JONAS (in a squeaky, breathless falsetto). Now, then, fight again. Was just a taste. Teach you manners.
With a motion of his hand he indicates that Huw is to resume his desk. Huw looks him in the eye and Jonas' eyes avoid his look, then Huw turns and slowly makes his way down the aisle to his desk. Huw walks with pain but keeps himself erect. The other children look at him with admiration, respect and pity. Then Huw comes to Ceinwen's desk. He stops for a moment, looking down. She is looking up at him with wide eyes. The handkerchief before her is torn and shredded into little pieces. Then he moves on to his desk, slowly, still erect, and sits down.
The scene dissolves to the EXTERIOR OF THE SCHOOL. The children are passing out through the doors on their way home. Mervyn Phillips and Ceinwen appear, the latter looking round through the crowd for Huw. They stop while she looks. She still clutches the bloody handkerchief. The last of the children pass them. Then she turns to Mervyn.
CEINWEN. Go on, you. I'll be home later.
She goes back into the school.
In the CORRIDOR, Ceinwen passes through toward the classroom. She opens the door and goes in.
In the CLASSROOM, seen from Ceinwen's point of view, Huw is sitting alone at his desk. Ceinwen goes over to him. She looks down at him with great sympathy.
CEINWEN. Are you staying here, then?
Huw. For a little-
CEINWEN. And no dinner?
CEINWEN. Will I get some for you? My house is close by here.
Huw shakes his head stoically. Ceinwen watches him, with tears in her eyes.
CEINWEN (impulsively). Huw Morgan will kiss you!
She kisses him warmly. He winces a little as her hand comes in contact with his shoulder. She is immediately full of remorse.
CEINWEN. Did I hurt?
HUW (stoutly). No!
CEINWEN. They say you had pieces of carpet down your back.
HUW. Feel if there is carpet.
She touches his back gently. He cannot control an involuntary start.
CEINWEN (crying). There is sorry I am. No carpet.
They look at each other in embarrassment for a moment, then Ceinwen speaks softly.
CEINWEN. I've got a robin's egg. Would you like it?
Huw. J have plenty.
HUW. Yes. Nightingales, too.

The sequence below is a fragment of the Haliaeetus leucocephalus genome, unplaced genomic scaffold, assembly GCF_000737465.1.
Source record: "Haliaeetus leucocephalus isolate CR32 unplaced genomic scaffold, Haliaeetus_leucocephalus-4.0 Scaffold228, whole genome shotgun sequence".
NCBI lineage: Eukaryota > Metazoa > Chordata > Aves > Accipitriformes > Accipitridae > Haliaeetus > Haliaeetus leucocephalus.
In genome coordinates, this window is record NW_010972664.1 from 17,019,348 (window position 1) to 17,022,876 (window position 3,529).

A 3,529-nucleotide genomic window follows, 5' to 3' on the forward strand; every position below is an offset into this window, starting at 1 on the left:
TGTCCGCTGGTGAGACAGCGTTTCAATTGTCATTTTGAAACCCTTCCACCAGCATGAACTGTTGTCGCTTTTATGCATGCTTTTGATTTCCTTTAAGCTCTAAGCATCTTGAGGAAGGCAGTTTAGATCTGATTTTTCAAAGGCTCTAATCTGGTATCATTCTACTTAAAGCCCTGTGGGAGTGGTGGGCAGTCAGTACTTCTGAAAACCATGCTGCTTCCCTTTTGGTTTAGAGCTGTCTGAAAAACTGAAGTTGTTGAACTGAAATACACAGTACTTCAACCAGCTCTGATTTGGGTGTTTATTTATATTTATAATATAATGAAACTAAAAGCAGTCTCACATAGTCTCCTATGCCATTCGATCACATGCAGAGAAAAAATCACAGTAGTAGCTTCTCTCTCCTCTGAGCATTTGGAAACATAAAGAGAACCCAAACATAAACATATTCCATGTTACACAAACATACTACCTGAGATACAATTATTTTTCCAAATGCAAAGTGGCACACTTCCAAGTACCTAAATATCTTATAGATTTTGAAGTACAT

CEINWEN. Are there nightingales with
HUW ( boasting a little) . Thousands.
CEINWEN. We used to have them here, but the new ironworks burnt all the trees. (She gives him a winning smile.) May I come and listen to the nightingales with you?
CEINWEN. May I come and listen to the nightingales with you?
CEINWEN (excitedly). When?
HUW (rather brusquely). Next summer, girl-when they are singing again.
Ceinwen is rather taken aback by this, but after a moment she recovers her composure. She looks at Huw shyly out of the corner of her eye.
CEINWEN. Have you got a sweetheart, Huw?
Huw is startled and speechless. Making a great effort, he rises, straightens his back and picks up his lunch box.
Huw. I will go home now.
CEINWEN (horrified). Across the mountain? Let my father take you-in his trap.
Huw (rather ungraciously). No-
CEINWEN. Please, Huw.
Huw ( with determination). No.
He starts away from her toward the door, leaving Ceinwen hurt and disappointed. Her lip trembles a little at his rudeness.
HUW is standing in the doorway. He looks back at Ceinwen, speaks abruptly:
Huw. I will bring you a nightingale's egg tomorrow.
He goes out. CEINWEN's face lights up as she stands looking after him.
The scene dissolves to the VILLAGE STREET in the early evening. Huw is dragging himself painfully up the hill. He can barely walk, but his eyes are shining with pride. As he passes the Three Bells, Ivor, Ianto , Davy, Dai Bando and Cyfartha come out.
IVOR. Well-the scholar!
He slaps Huw on the neck. Huw winces, almost faints from the blow. Ian to catches him.
DAVY. What, now?
Davy peels the shirt from Huw's back and they stare at it.
IANTO (in a whisper). Did you have that in school?
DAVY. He has cut you to the bone, man. Who was it?